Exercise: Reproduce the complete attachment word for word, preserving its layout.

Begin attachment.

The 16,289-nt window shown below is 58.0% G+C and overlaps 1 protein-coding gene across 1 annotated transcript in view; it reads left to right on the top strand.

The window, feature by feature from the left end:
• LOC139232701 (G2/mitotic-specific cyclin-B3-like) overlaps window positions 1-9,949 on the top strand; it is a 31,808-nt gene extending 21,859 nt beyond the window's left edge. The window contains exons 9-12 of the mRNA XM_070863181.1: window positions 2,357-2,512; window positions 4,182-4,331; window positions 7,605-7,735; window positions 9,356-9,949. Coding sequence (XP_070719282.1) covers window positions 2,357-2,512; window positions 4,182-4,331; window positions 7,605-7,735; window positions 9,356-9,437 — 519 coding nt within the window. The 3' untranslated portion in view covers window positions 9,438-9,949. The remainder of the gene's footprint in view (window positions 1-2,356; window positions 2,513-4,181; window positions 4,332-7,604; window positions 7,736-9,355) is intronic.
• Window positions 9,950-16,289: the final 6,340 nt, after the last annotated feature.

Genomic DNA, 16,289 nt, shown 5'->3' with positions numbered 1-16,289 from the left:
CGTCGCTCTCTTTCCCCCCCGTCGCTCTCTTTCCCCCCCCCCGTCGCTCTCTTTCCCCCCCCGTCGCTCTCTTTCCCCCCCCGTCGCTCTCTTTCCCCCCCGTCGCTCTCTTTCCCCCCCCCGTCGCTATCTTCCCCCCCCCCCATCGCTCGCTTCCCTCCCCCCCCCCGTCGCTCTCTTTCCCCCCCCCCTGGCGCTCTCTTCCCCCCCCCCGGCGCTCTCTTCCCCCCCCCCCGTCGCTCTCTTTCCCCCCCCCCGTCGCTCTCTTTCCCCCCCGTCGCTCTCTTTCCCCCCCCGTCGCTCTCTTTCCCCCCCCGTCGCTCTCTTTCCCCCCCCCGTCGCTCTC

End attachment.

The 16,289-nt window shown below is 58.0% G+C and overlaps 1 protein-coding gene across 1 annotated transcript in view; it reads left to right on the top strand.

The window, feature by feature from the left end:
• LOC139232701 (G2/mitotic-specific cyclin-B3-like) overlaps window positions 1-9,949 on the top strand; it is a 31,808-nt gene extending 21,859 nt beyond the window's left edge. The window contains exons 9-12 of the mRNA XM_070863181.1: window positions 2,357-2,512; window positions 4,182-4,331; window positions 7,605-7,735; window positions 9,356-9,949. Coding sequence (XP_070719282.1) covers window positions 2,357-2,512; window positions 4,182-4,331; window positions 7,605-7,735; window positions 9,356-9,437 — 519 coding nt within the window. The 3' untranslated portion in view covers window positions 9,438-9,949. The remainder of the gene's footprint in view (window positions 1-2,356; window positions 2,513-4,181; window positions 4,332-7,604; window positions 7,736-9,355) is intronic.
• Window positions 9,950-16,289: the final 6,340 nt, after the last annotated feature.

Genomic DNA, 16,289 nt, shown 5'->3' with positions numbered 1-16,289 from the left:
CGTCGCTCTCTTTCCCCCCCGTCGCTCTCTTTCCCCCCCCCCGTCGCTCTCTTTCCCCCCCCGTCGCTCTCTTTCCCCCCCCGTCGCTCTCTTTCCCCCCCGTCGCTCTCTTTCCCCCCCCCGTCGCTATCTTCCCCCCCCCCCATCGCTCGCTTCCCTCCCCCCCCCCGTCGCTCTCTTTCCCCCCCCCCTGGCGCTCTCTTCCCCCCCCCCGGCGCTCTCTTCCCCCCCCCCCGTCGCTCTCTTTCCCCCCCCCCGTCGCTCTCTTTCCCCCCCGTCGCTCTCTTTCCCCCCCCGTCGCTCTCTTTCCCCCCCCGTCGCTCTCTTTCCCCCCCCCGTCGCTCTC